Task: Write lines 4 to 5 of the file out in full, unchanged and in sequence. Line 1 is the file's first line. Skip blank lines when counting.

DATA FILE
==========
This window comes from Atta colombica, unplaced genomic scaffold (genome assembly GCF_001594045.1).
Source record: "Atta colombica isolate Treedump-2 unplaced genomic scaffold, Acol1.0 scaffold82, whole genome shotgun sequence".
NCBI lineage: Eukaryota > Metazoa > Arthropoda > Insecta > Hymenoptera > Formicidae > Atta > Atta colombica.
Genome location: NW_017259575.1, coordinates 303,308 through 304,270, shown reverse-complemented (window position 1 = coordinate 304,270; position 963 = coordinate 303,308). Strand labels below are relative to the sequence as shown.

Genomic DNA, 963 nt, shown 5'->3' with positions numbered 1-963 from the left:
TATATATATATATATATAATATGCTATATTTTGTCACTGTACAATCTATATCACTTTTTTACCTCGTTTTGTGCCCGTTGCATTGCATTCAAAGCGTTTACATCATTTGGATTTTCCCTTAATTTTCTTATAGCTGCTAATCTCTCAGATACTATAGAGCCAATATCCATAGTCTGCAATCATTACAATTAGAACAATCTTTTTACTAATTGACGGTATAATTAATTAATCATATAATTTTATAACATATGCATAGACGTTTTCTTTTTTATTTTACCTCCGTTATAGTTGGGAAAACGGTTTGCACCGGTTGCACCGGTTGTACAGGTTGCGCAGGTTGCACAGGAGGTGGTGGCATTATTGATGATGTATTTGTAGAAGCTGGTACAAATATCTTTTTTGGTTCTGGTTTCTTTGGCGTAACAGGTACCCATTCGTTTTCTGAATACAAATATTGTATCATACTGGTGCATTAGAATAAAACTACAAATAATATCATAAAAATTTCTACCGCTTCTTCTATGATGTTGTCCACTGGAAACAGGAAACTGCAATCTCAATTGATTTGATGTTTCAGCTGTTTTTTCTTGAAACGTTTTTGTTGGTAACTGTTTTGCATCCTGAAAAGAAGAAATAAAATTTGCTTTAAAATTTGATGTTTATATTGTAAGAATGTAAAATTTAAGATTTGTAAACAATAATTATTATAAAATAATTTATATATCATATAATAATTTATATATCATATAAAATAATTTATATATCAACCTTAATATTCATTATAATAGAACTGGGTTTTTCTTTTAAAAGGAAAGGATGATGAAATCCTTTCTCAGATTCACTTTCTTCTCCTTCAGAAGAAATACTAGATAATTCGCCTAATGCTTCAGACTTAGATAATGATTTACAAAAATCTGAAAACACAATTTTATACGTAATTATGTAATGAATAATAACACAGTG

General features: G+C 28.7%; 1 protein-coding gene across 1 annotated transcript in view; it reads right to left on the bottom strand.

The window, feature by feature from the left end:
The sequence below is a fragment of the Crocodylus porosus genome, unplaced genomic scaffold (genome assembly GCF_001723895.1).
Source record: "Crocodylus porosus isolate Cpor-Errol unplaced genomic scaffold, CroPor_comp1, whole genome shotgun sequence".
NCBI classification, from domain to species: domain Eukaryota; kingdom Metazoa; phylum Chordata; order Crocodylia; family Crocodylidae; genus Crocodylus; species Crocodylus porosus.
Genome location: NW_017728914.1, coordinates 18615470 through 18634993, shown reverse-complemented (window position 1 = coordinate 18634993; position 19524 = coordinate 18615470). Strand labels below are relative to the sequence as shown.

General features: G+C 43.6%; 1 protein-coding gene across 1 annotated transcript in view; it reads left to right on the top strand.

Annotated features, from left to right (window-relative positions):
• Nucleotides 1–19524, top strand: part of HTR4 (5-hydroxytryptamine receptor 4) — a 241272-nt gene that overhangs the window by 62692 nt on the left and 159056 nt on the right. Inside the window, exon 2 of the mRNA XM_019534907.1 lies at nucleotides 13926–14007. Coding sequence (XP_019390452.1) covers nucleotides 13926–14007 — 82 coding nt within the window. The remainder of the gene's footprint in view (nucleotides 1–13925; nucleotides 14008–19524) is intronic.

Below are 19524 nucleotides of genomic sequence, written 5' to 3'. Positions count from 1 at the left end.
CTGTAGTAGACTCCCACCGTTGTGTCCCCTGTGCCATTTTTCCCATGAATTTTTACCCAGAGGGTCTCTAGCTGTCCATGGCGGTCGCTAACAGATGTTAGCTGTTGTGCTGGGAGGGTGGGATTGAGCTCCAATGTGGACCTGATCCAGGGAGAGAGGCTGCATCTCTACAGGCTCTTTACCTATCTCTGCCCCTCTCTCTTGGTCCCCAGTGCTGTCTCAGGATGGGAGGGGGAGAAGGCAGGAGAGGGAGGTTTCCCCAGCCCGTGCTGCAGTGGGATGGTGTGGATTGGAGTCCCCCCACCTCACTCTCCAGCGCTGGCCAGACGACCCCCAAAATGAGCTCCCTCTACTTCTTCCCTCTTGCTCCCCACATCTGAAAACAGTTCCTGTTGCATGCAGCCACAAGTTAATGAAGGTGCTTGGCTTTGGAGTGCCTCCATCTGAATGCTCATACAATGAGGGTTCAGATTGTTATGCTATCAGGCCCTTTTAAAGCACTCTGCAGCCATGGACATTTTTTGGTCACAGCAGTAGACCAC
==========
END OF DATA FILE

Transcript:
Genome location: NW_017259575.1, coordinates 303,308 through 304,270, shown reverse-complemented (window position 1 = coordinate 304,270; position 963 = coordinate 303,308). Strand labels below are relative to the sequence as shown.

Genomic DNA, 963 nt, shown 5'->3' with positions numbered 1-963 from the left: